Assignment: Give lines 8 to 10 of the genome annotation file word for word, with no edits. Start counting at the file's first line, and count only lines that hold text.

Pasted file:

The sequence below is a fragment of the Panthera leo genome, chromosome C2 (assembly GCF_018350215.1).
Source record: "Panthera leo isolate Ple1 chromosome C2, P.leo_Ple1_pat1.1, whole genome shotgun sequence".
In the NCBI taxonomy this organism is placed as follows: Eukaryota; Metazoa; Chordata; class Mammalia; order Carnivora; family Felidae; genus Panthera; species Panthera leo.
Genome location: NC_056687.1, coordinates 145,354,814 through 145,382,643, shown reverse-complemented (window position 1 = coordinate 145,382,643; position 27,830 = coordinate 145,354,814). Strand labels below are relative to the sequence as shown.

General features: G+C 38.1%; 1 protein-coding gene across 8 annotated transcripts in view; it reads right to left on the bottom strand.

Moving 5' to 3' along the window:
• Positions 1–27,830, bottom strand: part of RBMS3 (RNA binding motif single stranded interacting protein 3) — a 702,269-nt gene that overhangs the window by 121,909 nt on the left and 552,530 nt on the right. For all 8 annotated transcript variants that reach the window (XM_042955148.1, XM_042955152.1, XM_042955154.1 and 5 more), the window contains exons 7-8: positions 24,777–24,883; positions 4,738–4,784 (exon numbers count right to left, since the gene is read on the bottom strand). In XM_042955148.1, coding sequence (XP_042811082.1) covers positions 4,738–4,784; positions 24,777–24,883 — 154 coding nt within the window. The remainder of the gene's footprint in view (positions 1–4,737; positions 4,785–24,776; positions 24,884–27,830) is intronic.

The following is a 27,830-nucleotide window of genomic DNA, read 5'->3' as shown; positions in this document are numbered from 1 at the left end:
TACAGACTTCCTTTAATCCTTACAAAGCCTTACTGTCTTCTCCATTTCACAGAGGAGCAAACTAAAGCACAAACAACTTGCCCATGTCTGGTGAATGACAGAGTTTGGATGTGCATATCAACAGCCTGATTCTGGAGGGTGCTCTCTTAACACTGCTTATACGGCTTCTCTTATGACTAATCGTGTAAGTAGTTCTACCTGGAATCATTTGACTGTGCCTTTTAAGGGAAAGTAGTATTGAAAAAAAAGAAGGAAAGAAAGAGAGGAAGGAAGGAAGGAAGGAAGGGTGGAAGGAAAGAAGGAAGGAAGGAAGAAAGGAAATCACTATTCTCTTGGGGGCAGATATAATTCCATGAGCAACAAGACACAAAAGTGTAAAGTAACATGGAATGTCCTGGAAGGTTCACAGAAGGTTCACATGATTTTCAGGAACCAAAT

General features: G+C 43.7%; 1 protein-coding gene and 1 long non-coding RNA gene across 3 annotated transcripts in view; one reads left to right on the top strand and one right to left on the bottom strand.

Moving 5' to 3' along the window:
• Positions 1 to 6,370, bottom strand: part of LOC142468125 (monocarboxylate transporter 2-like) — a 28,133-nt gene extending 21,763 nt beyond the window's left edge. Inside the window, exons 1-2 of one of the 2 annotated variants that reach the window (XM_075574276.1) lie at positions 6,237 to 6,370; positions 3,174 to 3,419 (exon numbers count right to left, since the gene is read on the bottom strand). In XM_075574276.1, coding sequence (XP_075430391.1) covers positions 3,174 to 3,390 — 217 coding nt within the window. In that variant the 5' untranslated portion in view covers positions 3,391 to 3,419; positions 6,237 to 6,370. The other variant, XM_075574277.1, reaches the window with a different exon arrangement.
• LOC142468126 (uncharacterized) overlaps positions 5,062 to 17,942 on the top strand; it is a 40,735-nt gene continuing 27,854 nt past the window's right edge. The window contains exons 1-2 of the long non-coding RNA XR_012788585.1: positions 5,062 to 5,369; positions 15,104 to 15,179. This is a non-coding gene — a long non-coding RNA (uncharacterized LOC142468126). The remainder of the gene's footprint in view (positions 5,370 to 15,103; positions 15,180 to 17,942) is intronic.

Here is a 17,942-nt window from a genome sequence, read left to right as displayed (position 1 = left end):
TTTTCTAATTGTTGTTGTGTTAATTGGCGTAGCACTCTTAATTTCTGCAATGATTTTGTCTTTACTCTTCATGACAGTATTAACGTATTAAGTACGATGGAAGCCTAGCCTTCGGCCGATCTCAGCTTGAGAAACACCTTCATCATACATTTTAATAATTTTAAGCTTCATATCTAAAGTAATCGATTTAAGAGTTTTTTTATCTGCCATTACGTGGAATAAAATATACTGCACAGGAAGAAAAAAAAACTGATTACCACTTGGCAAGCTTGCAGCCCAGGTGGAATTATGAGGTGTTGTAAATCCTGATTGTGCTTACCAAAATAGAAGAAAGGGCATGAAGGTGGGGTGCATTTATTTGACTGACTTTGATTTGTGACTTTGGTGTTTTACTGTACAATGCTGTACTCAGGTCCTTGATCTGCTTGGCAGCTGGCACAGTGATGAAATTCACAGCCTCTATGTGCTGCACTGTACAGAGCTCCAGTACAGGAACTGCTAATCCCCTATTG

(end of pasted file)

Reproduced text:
The following is a 27,830-nucleotide window of genomic DNA, read 5'->3' as shown; positions in this document are numbered from 1 at the left end:
TACAGACTTCCTTTAATCCTTACAAAGCCTTACTGTCTTCTCCATTTCACAGAGGAGCAAACTAAAGCACAAACAACTTGCCCATGTCTGGTGAATGACAGAGTTTGGATGTGCATATCAACAGCCTGATTCTGGAGGGTGCTCTCTTAACACTGCTTATACGGCTTCTCTTATGACTAATCGTGTAAGTAGTTCTACCTGGAATCATTTGACTGTGCCTTTTAAGGGAAAGTAGTATTGAAAAAAAAGAAGGAAAGAAAGAGAGGAAGGAAGGAAGGAAGGAAGGGTGGAAGGAAAGAAGGAAGGAAGGAAGAAAGGAAATCACTATTCTCTTGGGGGCAGATATAATTCCATGAGCAACAAGACACAAAAGTGTAAAGTAACATGGAATGTCCTGGAAGGTTCACAGAAGGTTCACATGATTTTCAGGAACCAAAT

General features: G+C 43.7%; 1 protein-coding gene and 1 long non-coding RNA gene across 3 annotated transcripts in view; one reads left to right on the top strand and one right to left on the bottom strand.